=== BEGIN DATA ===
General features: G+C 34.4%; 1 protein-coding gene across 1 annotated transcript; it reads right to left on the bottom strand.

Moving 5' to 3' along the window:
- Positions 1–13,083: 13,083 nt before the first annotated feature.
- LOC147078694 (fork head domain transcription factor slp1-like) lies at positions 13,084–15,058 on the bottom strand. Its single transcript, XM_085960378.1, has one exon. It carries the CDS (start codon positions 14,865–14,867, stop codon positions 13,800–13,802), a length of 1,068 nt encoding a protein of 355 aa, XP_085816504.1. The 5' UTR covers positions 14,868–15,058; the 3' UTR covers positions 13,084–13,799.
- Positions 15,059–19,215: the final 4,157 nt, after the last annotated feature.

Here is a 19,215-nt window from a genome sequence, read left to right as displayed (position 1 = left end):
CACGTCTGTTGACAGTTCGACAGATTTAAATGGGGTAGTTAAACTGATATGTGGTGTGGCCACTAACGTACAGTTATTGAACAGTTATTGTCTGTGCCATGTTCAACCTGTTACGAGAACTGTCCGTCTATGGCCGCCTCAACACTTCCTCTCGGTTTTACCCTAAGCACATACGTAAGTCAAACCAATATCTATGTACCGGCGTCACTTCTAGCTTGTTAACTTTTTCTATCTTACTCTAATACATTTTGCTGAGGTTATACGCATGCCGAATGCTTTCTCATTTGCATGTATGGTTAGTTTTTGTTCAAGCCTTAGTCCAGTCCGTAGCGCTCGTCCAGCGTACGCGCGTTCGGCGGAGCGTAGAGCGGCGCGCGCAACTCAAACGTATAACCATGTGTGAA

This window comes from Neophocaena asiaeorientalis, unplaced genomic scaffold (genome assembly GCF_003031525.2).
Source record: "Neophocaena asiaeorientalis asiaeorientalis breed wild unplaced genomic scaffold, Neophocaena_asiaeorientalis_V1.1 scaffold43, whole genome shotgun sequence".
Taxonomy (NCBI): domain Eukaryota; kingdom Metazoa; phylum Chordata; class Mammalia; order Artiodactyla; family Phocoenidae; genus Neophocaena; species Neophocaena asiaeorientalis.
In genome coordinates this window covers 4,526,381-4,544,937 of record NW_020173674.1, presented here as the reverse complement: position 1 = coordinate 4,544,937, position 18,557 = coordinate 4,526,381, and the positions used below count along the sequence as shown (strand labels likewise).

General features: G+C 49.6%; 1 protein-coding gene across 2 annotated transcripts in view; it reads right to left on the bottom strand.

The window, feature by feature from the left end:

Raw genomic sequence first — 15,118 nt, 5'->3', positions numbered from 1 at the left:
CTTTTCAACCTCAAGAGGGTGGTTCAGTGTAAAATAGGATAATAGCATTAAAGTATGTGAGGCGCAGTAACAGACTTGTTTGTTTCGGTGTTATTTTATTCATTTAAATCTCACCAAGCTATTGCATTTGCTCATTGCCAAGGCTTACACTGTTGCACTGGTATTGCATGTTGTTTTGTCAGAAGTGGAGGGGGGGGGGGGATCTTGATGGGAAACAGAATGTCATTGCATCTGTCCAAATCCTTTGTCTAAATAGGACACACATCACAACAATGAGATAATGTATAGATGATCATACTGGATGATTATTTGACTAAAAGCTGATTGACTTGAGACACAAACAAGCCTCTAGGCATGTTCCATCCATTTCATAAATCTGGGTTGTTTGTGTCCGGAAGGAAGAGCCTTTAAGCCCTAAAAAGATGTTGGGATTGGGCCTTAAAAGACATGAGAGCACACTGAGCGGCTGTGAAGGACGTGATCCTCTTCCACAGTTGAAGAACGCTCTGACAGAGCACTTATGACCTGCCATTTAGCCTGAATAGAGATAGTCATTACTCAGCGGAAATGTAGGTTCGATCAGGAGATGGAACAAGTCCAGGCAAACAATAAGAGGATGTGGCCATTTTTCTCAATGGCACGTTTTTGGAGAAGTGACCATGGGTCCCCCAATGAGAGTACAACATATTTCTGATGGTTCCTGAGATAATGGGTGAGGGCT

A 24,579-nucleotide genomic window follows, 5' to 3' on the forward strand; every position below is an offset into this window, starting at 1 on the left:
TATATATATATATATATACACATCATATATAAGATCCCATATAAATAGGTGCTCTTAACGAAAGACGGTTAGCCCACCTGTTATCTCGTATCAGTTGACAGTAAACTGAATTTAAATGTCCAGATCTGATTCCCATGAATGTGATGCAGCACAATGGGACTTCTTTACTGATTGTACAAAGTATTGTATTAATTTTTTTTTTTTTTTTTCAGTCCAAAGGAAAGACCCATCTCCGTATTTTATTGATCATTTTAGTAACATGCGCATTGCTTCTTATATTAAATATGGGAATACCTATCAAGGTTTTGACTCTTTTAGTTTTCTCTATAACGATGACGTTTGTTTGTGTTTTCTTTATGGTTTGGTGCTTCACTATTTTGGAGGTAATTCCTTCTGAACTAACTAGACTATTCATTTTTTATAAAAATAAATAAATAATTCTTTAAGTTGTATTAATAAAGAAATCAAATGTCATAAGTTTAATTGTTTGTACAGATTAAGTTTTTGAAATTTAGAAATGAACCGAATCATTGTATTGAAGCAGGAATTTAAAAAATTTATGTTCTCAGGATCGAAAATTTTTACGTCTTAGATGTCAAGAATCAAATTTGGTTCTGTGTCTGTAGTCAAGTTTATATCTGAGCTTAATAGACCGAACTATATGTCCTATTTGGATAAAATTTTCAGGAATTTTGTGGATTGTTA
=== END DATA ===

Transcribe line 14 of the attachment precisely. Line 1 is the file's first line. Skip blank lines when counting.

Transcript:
Raw genomic sequence first — 15,118 nt, 5'->3', positions numbered from 1 at the left: